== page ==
Sandra “Sammie” Mucha will spend her Fourth of July in a similar fashion that she did in 1958, when she was named the inaugural Watermelon Days Queen. Mucha was selected over 21 other Muscatine teenagers in a good old-fashioned beauty contest. Mucha submitted a photo in a bathing suit that was taken by Bamford Studios. “We went down and had our photos taken. I wore a black one-piece bathing suit and sent it in, and we just waited to see who the chamber picked.”

The competition was put on by the Greater Muscatine Chamber of Commerce and Industry, and the winner would act as an ambassador for the city, working with the watermelon farmers for the Watermelon Days Festival. “This was such a big thing, I think there were almost 30,000 people there. As I stood on the stage, I think the stage was at Second Street and Sycamore Street, no matter which way I looked, all I could see were people,” said Mucha.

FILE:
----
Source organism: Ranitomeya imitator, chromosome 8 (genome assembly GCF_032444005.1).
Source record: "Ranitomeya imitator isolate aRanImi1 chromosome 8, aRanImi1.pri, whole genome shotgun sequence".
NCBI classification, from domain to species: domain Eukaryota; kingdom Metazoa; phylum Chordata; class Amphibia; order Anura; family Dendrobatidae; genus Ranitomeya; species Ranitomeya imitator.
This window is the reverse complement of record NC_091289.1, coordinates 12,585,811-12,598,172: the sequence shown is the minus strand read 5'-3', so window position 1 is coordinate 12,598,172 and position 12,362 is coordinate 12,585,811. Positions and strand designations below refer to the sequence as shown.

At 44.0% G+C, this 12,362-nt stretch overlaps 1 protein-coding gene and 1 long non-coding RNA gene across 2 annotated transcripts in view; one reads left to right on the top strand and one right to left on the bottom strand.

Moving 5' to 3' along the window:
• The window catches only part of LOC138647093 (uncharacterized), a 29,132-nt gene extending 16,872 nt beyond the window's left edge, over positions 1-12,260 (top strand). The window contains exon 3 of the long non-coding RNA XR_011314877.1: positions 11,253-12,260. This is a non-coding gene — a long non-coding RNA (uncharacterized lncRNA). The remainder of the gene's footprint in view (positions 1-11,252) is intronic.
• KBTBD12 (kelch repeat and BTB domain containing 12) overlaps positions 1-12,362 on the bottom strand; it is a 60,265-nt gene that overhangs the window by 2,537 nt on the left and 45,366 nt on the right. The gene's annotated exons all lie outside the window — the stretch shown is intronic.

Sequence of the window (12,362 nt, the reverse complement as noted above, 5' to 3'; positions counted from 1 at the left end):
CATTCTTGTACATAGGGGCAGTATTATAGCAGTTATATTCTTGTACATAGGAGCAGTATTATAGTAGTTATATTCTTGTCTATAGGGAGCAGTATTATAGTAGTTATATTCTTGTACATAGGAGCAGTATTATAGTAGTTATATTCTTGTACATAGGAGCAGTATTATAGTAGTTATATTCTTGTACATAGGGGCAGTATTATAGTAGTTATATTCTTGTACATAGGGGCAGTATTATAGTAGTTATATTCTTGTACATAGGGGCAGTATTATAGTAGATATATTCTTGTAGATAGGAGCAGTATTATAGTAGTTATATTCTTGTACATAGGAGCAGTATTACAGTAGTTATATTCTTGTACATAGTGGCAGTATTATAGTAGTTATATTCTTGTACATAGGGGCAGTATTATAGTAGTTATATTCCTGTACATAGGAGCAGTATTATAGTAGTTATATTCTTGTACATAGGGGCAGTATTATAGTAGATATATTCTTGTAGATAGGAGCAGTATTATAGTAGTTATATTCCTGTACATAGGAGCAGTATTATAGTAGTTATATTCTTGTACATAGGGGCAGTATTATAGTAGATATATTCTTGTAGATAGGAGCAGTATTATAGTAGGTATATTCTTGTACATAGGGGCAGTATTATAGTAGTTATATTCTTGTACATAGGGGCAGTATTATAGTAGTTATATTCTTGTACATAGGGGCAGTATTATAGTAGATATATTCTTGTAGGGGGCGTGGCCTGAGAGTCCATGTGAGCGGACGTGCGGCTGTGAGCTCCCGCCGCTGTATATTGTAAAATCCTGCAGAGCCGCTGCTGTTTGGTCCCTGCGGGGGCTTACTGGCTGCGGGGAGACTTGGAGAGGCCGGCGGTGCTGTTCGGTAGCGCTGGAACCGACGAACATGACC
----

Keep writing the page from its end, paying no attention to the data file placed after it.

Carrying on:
Mucha also was the feature part of a performance by The Great Martel, a hypnotist who once put her in a trance for eight hours for a show where the grand finale took place at Tom Bruner Field. “My parents were very worried. I have a fear of all things that fly, and bugs were flying all around me. My mom thought I was dead because I just laid there,” Mucha recalled.

Mucha was 17 when she was crowned Watermelon Queen and transitioned this fame into a career in modeling, which led to her touring the country. She married her first husband, divorced and remarried, but at the end of that marriage she had three children and missed her family, so in 1986 she moved home to Muscatine. “I was unlucky in love, but I had a great family that I missed.”

Mucha came home and began a career as a bartender. “I am a very social person. Being a bartender was the perfect job for me. My dad was a part owner of the old Triangle Inn, so that is where I learned how to tend bar. Then I worked at Mike’s Hilltop Tap. They are like family to me.”

Mucha is now retired. She was thrilled when she received the phone call inviting her to be the parade marshal. “I still get goose bumps thinking about it,” she said.